TIME Opinion

Free Tampons Are Actually a Great Idea. Just Don’t Mention It Online

Tampon on pink background
Gustaf Brundin—Getty Images

Subsidized feminine hygiene products would do a world of good for many women and girls. So what's the problem?

The latest Twitter storm erupted this weekend over what at first seemed to be a simple question about tampons.

On Friday, Guardian writer and feminist author Jessica Valenti was researching a column on the accessibility of feminine hygiene products around the world when she turned to Twitter for help. Valenti, who has more than 70,000 followers on the social media site, put out a seemingly innocent request for information, asking:

Though Valenti’s tweet was merely a question — not a demand, not a request, not even an opinion — it seemed to trigger rage in dozens of men and women online, who then unleashed a torrent of abuse at Valenti.

Many ignored the question entirely and instead seemed incensed with Valenti for complaining about having to pay for tampons (she wasn’t), likening access to tampons to violence against women (she didn’t), or being anti-American (huh?). Bizarrely, some seemed to equate a discussion about tampons with an admission of promiscuity. Others still just felt the need to straight up insult her.

Valenti then decided to Storify choice snippets of the abuse and, honestly, it makes for pretty depressing reading.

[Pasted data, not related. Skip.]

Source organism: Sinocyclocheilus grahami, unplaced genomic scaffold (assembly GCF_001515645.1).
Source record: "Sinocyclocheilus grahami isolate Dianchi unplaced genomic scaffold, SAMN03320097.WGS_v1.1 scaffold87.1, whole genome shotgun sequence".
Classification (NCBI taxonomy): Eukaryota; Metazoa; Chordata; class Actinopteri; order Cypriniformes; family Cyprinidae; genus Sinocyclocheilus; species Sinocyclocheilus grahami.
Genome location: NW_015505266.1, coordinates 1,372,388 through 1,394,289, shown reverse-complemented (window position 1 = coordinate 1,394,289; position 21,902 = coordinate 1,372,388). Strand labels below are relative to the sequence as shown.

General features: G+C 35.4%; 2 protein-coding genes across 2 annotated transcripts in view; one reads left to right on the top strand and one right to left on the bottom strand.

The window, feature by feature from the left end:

The thing is, as Valenti’s subsequent Guardian article shows, providing free or subsidized feminine hygiene products to low-income or impoverished women and girls around the world is actually a great idea. Access to feminine hygiene products — whether they’re tampons, pads or menstrual cups — would go a long way in improving the lives of women and girls all over the world, and helping them achieve a more stable existence.

In many developing countries, the costs of tampons, pads or menstrual cups can be prohibitive. But without them, women and girls often leave themselves open to stigma and shame during their periods. In fact, Valenti cites figures that show that as many as 10% of girls in Africa miss school when they’re menstruating — and missing a whole week a month means they’re likely to fall behind.

And without access to proper feminine hygiene products women’s health is put at risk. In Bangladesh, a whopping 73% of female factory workers miss an average of six days of work every month due to infections caused from using unclean rags — instead of pads or tampons — during their periods. Meanwhile, the lost wages put them at an economic disadvantage. In India, some doctors believe that poor menstrual hygiene may be partially to blame for the country’s high number of deaths caused by cervical cancer. The BBC also reported earlier this year that up to 70% of reproductive diseases in India are caused by poor menstrual hygiene.

Yet access to pads and tampons can even be an issue in the developed world. In the U.S. and the U.K., feminine hygiene products are taxed in such a way that they could be prohibitively expensive for low-income women. Valenti writes: